For some business leaders, the idea of a big change is upgrading the break-room coffeemaker from an old-school percolator to one that turns pods of ground coffee into steaming macchiatos. Imagine, then, how much anxiety goes into abandoning control over their messaging and placing it in the hands of an ever-expanding universe of stakeholders.
In accepting the new communications paradigm, most management teams finally have opened up to participating in social media to some degree. Enter the need for social media policies—codes of conduct for how employees (and, in some cases, consumers) must act when engaging in company-sponsored digital platforms. These policies also help assuage the fears of senior execs, most of whom still want to feel like they have some say in what happens to their brand online.
Based on the experiences of companies at the forefront of social media policy implementation—among them IBM, Dow Jones and HP —communications execs should consider the following best practices when crafting policies of their own.
â–¶ Make sure the policy mirrors the culture. One of the most challenging aspects of developing a social media policy is that there is no one-size-fits-all approach; what works for one organization may completely miss the mark at another. To anticipate potential roadblocks, executives must develop the policy’s content in the context of the company’s culture.
“Projects without regard to culture fail,” says Adam Christensen, social media manager at IBM, underscoring the need for a customized policy.
For example, a company with a very open, collaborative culture—think Southwest Airlines —should maintain that tone in a social media policy and should focus more on encouraging participation while explaining the standards said participation must meet. A more conservative company—or one in a highly regulated industry, such as pharmaceuticals—would benefit more from a cut-and-dried policy that spells out what is acceptable and what isn’t.
In either case, remember one must-have: a clearly articulated list of repercussions for not participating within the established code of conduct (i.e., inflammatory comments will be immediately removed, more than one warning will result in probation, etc.).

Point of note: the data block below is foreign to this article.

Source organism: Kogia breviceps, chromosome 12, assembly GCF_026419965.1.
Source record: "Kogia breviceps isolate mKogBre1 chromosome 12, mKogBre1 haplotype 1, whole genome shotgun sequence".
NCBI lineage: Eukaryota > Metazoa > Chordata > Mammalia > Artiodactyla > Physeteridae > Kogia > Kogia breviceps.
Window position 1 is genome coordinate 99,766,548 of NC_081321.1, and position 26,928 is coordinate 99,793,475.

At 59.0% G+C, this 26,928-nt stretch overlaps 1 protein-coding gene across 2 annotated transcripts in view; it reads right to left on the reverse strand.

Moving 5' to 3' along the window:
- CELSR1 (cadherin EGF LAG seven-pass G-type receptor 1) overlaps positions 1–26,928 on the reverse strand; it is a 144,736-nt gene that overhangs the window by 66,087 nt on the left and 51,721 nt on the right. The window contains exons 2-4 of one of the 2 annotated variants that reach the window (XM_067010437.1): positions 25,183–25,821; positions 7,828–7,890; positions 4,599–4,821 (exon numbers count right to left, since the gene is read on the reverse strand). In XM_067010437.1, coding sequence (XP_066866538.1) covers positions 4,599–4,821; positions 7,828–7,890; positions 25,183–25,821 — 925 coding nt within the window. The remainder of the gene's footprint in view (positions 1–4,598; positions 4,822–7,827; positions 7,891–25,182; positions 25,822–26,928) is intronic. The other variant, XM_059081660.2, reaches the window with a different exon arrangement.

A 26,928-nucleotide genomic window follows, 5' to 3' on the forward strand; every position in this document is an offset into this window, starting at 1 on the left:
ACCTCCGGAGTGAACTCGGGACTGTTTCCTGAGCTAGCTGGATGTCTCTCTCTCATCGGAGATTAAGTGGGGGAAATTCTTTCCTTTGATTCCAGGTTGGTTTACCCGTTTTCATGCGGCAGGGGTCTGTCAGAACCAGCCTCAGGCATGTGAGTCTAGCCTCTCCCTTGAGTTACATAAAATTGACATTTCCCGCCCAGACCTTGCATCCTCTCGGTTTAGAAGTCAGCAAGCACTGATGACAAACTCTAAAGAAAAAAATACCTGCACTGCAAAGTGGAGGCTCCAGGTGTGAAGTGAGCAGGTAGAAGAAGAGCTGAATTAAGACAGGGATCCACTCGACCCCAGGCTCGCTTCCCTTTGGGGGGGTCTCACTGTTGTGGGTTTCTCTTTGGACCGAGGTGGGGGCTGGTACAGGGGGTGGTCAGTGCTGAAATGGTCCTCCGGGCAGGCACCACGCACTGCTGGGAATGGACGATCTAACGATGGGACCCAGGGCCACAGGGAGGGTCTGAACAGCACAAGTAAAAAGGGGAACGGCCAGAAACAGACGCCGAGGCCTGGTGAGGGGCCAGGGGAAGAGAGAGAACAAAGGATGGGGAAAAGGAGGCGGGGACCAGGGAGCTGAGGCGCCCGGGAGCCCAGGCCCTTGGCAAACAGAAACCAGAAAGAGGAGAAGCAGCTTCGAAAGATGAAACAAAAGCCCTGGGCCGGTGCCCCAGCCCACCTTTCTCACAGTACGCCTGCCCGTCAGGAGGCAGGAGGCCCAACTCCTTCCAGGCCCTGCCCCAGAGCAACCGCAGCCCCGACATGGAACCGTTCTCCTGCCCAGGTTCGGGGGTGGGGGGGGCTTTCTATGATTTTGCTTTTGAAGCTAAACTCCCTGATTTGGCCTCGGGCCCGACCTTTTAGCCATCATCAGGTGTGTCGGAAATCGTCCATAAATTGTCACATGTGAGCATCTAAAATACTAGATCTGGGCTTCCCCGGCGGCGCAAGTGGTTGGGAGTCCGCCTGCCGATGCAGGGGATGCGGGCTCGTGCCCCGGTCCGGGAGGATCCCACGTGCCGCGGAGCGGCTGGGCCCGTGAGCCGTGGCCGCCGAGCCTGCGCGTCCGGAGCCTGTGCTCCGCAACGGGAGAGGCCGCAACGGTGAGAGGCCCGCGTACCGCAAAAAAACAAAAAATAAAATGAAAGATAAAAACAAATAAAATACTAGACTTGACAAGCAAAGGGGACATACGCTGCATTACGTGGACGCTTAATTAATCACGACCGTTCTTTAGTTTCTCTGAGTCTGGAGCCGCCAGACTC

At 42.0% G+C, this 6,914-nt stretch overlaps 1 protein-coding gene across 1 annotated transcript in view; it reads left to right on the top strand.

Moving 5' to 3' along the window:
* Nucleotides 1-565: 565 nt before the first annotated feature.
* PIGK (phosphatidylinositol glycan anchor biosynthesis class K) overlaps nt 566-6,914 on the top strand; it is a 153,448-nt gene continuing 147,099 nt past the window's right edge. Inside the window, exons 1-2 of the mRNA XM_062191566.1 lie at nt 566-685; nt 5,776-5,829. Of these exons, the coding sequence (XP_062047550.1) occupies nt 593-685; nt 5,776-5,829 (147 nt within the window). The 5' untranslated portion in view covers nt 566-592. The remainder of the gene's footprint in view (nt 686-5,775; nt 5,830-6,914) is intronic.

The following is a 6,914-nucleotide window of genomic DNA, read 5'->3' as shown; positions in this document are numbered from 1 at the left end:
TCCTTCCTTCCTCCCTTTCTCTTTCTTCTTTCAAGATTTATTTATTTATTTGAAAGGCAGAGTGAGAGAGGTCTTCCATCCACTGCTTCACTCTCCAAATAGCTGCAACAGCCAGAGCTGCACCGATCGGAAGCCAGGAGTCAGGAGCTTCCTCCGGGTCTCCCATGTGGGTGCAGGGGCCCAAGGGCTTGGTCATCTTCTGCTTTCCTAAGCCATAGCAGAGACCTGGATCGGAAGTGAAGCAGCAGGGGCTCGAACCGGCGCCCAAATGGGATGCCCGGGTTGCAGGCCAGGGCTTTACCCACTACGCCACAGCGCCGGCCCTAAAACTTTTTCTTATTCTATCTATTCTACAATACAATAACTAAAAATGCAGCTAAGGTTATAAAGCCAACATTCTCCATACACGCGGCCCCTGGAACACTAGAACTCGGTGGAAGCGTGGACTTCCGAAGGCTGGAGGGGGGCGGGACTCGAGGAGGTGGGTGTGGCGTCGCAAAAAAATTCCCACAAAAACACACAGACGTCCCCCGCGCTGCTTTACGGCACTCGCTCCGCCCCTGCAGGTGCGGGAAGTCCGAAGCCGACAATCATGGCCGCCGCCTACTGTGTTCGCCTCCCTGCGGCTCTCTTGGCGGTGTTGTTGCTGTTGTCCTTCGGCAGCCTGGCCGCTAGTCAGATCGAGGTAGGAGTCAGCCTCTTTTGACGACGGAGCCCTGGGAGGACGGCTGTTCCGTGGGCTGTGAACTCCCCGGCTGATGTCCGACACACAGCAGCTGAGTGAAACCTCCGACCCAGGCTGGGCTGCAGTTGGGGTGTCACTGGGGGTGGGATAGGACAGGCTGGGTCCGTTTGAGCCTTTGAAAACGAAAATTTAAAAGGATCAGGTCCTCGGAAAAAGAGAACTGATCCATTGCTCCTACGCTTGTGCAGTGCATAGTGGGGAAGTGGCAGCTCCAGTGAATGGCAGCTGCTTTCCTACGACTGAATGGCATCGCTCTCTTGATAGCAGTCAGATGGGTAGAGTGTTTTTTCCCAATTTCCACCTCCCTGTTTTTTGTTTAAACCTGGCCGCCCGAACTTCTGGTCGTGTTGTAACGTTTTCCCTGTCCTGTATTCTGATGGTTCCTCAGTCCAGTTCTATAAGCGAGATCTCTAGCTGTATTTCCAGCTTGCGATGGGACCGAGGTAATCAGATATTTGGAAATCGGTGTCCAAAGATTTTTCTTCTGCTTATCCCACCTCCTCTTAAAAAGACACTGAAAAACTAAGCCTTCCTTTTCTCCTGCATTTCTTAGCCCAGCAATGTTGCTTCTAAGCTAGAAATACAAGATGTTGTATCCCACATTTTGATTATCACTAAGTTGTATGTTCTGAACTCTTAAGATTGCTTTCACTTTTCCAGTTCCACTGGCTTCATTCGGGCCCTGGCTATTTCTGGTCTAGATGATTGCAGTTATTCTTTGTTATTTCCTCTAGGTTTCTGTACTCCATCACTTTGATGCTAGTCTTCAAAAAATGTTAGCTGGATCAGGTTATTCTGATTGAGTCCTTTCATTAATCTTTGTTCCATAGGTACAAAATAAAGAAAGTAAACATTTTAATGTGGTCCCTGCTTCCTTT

â–¶ Ask employees to help shape the policy. Creating a social media policy behind closed doors and then making it the immutable law of the land won’t do much to engender support from employees. On the contrary, it is likely to cause a backlash, as it goes against the very nature of participatory media.
When IBM execs developed the company’s Social Computing Guidelines (www.ibm.com/blogs/zz/en/guidelines.html), they took a crowd-sourcing-esque approach, asking employees for their input and recommendations. Likewise, any organization can put together a team of employees from various departments to brainstorm, as long as the communications execs in charge remain responsible for moderating discussions, digesting recommendations and finalizing the policies accordingly.www.ibm.com/blogs/zz/en/guidelines.html
“Top-down mandates generally don’t work,” Christensen says, “but neither do completely grassroots efforts.”
â–¶ Be authentic, transparent and accessible. Social media policies are all about encouraging stakeholders to participate responsibly, which (hopefully) is a matter of using common sense and good judgment. That said, the very need for a policy suggests that everyone has his/her own definition of common sense, so it’s important to state up front what the policy is and why it’s being created.
A good rule of thumb: Define “social media” at the very beginning and do so in language that everyone can understand. Legalese is fine when your audience is the legal department, but convoluted statements full of clauses and addenda will be lost on most people. That concise, jargon-free style should be maintained throughout the document, which can be as long or as short as is necessary. Whenever possible, include hypothetical examples to illustrate specific provisions.
â–¶ Restrict commentary at your own risk. One of the most common questions that arises when companies begin hosting their own social media platforms is, “Do I have to enable comments?”
The short answer is yes. Disabling commentary immediately implies an unwillingness to have a two-way interaction with audiences, which flies in the face of everything social media stands for. But, if circumstances make a completely laissez-faire approach to commenting untenable, there is a happy medium: reviewing comments before they go live. This allows you to weed out anything that is too sensitive or inappropriate; just be sure to state exactly what types of comments won’t make it to the site in the official policy, which can be referenced if there is ever a point of contention. PRN
Adam Christensen, firstname.lastname@example.org